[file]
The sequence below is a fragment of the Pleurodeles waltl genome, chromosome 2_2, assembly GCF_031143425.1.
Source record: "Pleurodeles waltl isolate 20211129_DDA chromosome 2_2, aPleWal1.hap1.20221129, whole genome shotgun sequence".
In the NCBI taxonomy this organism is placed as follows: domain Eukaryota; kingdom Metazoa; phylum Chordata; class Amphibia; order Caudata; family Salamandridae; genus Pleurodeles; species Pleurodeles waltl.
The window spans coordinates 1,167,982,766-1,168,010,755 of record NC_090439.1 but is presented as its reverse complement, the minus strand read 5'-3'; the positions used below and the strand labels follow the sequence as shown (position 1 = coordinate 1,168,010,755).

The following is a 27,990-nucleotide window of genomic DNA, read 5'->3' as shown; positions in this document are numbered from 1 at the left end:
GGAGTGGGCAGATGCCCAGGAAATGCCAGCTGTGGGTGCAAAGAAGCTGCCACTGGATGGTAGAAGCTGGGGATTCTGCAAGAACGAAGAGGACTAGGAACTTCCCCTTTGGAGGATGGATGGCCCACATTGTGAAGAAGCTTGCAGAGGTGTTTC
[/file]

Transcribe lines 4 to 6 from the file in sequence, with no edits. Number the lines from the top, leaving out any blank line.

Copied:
The window spans coordinates 1,167,982,766-1,168,010,755 of record NC_090439.1 but is presented as its reverse complement, the minus strand read 5'-3'; the positions used below and the strand labels follow the sequence as shown (position 1 = coordinate 1,168,010,755).

The following is a 27,990-nucleotide window of genomic DNA, read 5'->3' as shown; positions in this document are numbered from 1 at the left end:
GGAGTGGGCAGATGCCCAGGAAATGCCAGCTGTGGGTGCAAAGAAGCTGCCACTGGATGGTAGAAGCTGGGGATTCTGCAAGAACGAAGAGGACTAGGAACTTCCCCTTTGGAGGATGGATGGCCCACATTGTGAAGAAGCTTGCAGAGGTGTTTC